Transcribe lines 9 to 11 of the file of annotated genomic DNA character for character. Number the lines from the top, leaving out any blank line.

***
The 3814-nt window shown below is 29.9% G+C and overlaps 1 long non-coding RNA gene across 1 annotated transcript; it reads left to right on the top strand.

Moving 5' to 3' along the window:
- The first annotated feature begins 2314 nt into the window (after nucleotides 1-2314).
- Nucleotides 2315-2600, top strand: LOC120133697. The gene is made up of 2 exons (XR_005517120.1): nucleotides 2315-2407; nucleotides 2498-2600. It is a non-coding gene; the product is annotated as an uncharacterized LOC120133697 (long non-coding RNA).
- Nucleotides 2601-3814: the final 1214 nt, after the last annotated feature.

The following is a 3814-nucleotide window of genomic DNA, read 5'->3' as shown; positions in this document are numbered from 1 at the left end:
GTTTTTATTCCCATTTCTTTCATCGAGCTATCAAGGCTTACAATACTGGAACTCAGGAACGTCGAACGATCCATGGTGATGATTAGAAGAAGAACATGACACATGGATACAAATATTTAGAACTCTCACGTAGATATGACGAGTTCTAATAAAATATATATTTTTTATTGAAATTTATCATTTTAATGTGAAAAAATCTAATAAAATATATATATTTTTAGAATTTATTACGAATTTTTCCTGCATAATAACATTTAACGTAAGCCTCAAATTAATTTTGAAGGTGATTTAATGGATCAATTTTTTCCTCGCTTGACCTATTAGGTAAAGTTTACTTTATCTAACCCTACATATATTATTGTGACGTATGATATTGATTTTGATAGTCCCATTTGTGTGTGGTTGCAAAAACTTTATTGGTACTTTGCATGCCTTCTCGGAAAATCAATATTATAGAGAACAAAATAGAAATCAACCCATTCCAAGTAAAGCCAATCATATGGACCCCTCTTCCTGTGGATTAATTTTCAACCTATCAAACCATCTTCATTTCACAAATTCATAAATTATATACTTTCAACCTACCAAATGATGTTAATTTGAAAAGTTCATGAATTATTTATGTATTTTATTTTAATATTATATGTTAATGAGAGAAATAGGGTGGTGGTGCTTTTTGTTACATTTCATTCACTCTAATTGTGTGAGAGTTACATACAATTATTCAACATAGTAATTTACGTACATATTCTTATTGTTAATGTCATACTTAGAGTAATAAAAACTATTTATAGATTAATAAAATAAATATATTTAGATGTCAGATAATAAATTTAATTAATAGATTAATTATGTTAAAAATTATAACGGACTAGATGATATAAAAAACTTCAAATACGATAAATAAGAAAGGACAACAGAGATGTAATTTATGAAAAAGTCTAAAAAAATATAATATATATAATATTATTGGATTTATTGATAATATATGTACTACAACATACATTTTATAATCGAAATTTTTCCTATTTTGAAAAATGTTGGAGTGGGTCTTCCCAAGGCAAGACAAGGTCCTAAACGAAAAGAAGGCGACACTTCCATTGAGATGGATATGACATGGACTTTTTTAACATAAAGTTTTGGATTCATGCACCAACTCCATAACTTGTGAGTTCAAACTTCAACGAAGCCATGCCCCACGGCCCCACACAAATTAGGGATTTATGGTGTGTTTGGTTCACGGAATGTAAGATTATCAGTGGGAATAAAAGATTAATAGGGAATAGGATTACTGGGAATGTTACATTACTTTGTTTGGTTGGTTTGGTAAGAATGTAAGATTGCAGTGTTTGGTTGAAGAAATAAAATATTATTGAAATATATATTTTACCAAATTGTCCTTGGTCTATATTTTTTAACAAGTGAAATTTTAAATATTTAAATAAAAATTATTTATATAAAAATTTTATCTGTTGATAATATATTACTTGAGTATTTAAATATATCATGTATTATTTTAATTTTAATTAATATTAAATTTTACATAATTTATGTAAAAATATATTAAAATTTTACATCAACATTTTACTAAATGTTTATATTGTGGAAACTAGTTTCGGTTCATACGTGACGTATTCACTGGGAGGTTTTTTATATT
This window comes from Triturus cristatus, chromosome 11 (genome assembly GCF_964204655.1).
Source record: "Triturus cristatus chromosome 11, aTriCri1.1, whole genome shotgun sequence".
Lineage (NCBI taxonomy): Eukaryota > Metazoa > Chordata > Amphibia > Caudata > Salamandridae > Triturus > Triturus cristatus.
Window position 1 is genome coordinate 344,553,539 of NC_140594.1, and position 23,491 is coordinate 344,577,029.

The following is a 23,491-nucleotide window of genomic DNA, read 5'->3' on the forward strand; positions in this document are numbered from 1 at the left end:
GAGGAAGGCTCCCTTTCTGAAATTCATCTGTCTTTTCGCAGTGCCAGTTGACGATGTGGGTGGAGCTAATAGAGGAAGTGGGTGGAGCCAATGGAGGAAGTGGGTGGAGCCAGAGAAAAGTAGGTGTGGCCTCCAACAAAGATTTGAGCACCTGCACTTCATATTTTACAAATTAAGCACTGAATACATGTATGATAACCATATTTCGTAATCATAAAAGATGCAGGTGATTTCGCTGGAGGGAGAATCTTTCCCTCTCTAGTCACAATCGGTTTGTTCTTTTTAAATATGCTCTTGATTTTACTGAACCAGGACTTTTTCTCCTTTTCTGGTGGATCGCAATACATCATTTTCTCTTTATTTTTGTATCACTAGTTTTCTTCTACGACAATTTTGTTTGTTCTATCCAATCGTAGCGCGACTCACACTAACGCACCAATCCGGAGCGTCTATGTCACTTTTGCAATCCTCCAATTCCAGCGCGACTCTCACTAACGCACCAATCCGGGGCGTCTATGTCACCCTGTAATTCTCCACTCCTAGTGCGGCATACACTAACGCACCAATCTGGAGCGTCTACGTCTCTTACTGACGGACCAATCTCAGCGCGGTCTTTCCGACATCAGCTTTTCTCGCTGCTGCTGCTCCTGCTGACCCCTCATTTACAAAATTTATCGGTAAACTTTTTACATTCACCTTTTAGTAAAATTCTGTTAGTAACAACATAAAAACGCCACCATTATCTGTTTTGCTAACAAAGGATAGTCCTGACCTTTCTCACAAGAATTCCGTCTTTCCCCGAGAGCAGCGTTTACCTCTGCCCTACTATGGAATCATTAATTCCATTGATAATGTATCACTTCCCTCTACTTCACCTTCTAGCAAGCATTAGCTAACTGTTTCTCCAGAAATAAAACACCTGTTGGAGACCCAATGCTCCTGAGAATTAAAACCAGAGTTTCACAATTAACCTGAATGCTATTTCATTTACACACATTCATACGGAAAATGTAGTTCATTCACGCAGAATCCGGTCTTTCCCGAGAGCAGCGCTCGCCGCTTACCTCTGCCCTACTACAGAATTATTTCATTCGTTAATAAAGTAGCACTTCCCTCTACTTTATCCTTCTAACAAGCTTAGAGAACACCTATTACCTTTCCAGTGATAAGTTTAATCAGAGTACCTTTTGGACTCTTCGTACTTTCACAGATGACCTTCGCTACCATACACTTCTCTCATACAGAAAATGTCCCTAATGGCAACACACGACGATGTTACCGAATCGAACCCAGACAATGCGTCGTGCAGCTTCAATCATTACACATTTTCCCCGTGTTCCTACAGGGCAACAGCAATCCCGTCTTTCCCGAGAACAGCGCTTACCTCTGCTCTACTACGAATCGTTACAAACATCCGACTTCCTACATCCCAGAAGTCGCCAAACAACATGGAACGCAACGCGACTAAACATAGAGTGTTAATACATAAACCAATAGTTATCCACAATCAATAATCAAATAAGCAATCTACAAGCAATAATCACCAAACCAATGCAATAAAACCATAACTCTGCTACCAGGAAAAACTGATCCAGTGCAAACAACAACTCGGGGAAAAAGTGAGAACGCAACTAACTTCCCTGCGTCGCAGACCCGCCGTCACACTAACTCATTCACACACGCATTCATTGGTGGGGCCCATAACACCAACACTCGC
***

Source record: "Triturus cristatus chromosome 11, aTriCri1.1, whole genome shotgun sequence".
Lineage (NCBI taxonomy): Eukaryota > Metazoa > Chordata > Amphibia > Caudata > Salamandridae > Triturus > Triturus cristatus.
Window position 1 is genome coordinate 344,553,539 of NC_140594.1, and position 23,491 is coordinate 344,577,029.